Setting the time factor for the electronics was a bit more complex. "The key word is control -- to make it disappear in a controlled way," Huang said. An electronic material that can dissolve in the body itself has very little control over how long it lasts. However, by putting an encapsulation layer made of magnesium oxide around the device, researchers could control the dissolution time "very precisely... between a few hours or as long as six months."
To create a device that can last a longer period of time, researchers design it with a thicker encapsulation layer. For a shorter dissolution period, the device will have either no layer or a very thin one. "We can control the magnesium oxide thickness," Huang said. However, even this is a delicate science, as "electronics have their own performance goals, which means you can't make this layer too thick" to impede on those, he added.
So far, researchers have tested one application of the transient electronic device, creating a device with a microheater that can be inserted into a wound to kill bacteria and aid with healing.
Aside from medical applications and the potential for consumer devices, these types of transient electronics can also benefit other scientific endeavors. "It can be used for environmental health monitoring, such as in an oil spill," allowing researchers to put a device inside seawater that can record conditions and then dissolve, leaving behind no impact on the environment, Huang said.
Huang, Omenetto, and their colleagues expect to continue their work for the next few years. Once there is approval from the Federal Drug Administration for use of the devices in medical applications, practitioners will have the go-ahead to use them on patients. However, this type of approval is likely many years down the line, according to Huang.
I think the idea is that the electronics are made of organic materials that can be processed quite easily because the body is used to them. Shrapnel, obviously, is quite a foreign object and would be intrusive to the body. The electronics are designed, in my understanding, to not be invasive and as natural as possible.
How does the body process metal out of itself? My brother has some small metallic shrapnel that still bothers him. It refuses to move. I assume dissolvable electronics will not leave deposits throughout the body, but it will be decades before people will believe otherwise.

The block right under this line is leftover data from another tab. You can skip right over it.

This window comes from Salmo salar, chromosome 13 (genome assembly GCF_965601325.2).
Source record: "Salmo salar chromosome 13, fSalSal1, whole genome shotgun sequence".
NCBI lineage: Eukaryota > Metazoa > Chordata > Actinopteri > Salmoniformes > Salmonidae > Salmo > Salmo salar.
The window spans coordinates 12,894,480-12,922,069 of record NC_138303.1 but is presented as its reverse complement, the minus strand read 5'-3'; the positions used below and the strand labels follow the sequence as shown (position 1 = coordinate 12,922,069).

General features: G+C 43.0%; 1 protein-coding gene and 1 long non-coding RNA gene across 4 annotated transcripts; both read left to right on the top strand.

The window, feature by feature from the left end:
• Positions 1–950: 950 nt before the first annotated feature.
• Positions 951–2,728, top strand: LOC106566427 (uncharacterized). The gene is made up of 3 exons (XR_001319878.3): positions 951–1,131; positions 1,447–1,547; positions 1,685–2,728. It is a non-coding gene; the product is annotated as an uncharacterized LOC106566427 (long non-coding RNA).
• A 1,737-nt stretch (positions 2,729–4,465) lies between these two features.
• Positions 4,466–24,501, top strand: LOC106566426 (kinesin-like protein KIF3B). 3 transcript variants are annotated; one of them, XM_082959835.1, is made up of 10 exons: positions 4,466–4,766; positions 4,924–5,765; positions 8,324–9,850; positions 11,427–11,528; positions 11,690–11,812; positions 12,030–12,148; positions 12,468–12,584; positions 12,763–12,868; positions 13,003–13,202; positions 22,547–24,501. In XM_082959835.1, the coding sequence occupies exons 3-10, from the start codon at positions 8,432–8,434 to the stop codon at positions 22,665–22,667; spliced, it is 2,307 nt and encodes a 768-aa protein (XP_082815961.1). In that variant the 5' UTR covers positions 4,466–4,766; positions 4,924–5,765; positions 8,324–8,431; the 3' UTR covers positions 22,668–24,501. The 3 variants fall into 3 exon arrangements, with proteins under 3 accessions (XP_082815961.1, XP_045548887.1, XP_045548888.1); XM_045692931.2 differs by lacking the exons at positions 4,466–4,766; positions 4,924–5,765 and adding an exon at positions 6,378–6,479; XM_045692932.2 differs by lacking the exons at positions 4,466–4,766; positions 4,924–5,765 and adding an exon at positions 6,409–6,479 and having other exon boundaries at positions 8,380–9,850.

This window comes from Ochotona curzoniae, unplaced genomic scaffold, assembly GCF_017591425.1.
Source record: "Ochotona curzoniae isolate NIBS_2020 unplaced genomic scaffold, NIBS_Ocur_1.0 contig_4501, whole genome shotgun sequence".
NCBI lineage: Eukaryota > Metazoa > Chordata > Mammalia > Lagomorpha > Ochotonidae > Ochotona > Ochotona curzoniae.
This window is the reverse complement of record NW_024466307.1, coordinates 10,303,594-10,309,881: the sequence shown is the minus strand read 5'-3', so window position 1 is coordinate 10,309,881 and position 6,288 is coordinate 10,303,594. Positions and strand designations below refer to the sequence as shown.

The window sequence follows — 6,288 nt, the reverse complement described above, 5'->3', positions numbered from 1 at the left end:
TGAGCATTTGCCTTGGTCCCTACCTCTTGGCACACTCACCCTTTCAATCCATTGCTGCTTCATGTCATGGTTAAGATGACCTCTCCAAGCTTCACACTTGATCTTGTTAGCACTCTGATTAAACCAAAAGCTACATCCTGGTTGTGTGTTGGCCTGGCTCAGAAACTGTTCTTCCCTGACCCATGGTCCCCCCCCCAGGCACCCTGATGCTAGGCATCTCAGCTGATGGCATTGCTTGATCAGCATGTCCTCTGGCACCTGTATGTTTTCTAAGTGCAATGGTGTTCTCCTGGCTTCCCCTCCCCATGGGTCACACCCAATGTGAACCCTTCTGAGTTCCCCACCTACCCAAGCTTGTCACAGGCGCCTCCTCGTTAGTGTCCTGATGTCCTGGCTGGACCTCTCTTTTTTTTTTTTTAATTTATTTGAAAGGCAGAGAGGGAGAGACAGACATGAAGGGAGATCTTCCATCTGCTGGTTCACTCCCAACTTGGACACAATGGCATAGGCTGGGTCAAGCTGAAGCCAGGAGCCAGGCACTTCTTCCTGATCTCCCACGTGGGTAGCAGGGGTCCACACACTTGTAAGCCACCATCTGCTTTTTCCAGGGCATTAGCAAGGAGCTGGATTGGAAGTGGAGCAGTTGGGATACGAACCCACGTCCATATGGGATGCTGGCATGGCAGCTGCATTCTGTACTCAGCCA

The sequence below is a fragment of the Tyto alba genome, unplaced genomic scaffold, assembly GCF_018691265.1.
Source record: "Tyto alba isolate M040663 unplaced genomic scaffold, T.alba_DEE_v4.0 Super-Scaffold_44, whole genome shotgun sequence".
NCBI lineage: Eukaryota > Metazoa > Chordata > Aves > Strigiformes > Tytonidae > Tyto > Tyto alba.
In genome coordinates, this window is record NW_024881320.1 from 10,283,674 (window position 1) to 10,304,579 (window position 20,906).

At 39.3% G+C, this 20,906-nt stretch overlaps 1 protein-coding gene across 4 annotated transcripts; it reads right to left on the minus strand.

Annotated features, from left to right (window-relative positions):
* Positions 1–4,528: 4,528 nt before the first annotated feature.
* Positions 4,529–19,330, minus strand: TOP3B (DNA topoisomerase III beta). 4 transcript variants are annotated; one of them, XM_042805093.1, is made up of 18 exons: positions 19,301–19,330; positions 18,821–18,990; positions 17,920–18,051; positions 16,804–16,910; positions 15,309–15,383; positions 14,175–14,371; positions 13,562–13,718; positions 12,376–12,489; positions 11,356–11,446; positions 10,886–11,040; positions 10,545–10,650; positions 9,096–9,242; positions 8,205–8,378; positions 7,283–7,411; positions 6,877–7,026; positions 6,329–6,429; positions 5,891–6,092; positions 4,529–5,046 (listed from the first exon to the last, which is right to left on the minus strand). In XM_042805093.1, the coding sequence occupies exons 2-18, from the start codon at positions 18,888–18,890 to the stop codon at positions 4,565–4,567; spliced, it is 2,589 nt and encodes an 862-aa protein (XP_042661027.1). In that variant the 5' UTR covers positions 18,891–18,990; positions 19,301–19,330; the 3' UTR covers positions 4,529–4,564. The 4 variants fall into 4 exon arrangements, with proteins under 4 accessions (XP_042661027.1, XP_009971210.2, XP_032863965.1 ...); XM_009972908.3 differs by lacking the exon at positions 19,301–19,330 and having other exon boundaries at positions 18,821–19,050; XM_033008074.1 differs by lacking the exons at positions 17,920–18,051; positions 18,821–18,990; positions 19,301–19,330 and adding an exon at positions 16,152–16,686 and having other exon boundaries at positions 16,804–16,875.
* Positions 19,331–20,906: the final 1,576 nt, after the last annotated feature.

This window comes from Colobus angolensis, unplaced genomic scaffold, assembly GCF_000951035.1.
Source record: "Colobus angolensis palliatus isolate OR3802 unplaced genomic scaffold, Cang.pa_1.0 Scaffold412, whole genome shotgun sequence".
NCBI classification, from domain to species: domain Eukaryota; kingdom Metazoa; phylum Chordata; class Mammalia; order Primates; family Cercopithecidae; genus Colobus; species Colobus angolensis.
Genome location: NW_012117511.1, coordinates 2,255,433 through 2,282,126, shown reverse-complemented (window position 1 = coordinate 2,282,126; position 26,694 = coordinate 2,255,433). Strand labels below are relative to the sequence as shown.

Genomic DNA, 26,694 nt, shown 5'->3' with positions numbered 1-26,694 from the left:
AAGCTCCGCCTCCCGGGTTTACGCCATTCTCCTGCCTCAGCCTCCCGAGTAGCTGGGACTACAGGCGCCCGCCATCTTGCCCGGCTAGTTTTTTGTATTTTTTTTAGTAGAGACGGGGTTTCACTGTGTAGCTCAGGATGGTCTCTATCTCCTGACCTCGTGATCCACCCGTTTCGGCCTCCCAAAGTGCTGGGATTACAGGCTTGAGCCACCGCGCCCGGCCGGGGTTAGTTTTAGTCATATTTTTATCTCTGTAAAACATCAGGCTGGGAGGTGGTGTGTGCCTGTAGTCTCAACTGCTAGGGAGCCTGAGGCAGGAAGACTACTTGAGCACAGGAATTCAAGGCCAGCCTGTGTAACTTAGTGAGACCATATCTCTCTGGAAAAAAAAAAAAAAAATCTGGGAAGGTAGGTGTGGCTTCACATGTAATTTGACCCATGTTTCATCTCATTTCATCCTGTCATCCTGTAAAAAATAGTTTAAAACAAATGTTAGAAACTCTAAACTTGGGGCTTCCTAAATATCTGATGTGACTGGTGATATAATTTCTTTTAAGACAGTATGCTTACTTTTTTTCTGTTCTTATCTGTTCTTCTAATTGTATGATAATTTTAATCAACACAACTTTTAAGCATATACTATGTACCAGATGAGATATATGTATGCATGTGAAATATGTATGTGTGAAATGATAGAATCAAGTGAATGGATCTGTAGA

Good analogy, Cabe! Yes, I do think that indeed is the point. Get it in, make it work, and then get it out before it can do anything adverse. We shall see if they manage to accomplish this in the future, I guess!
That's also a good point, but I think the researchers tried to design the electronics to be safe for humans. Perhaps that will be something they need to consider as they develop these electronics further and begin to test them on human subjects. Thanks for your comment.
As all the circuits are made up of magnesium and silicon and wrapped in magnesium dioxide then such electronic pills definitely going to increase the amount of magnesium and sillicon over the optimum value for a normal person inside the user and that may have biological side effects. So thats may be the problem, i think.
That's a good point. What if the body didn't respond as doctors expect to the treatment and needs more than the treatment is timed for? I am sure as researchers continue their work they will consider different scenarios and try to come up with methods that best suit them.
Truchard will be presented the award at the 2014 Golden Mousetrap Awards ceremony during the co-located events Pacific Design & Manufacturing, MD&M West, WestPack, PLASTEC West, Electronics West, ATX West, and AeroCon.
In a bid to boost the viability of lithium-based electric car batteries, a team at Lawrence Berkeley National Laboratory has developed a chemistry that could possibly double an EV’s driving range while cutting its battery cost in half.
For industrial control applications, or even a simple assembly line, that machine can go almost 24/7 without a break. But what happens when the task is a little more complex? That’s where the “smart” machine would come in. The smart machine is one that has some simple (or complex in some cases) processing capability to be able to adapt to changing conditions. Such machines are suited for a host of applications, including automotive, aerospace, defense, medical, computers and electronics, telecommunications, consumer goods, and so on. This discussion will examine what’s possible with smart machines, and what tradeoffs need to be made to implement such a solution.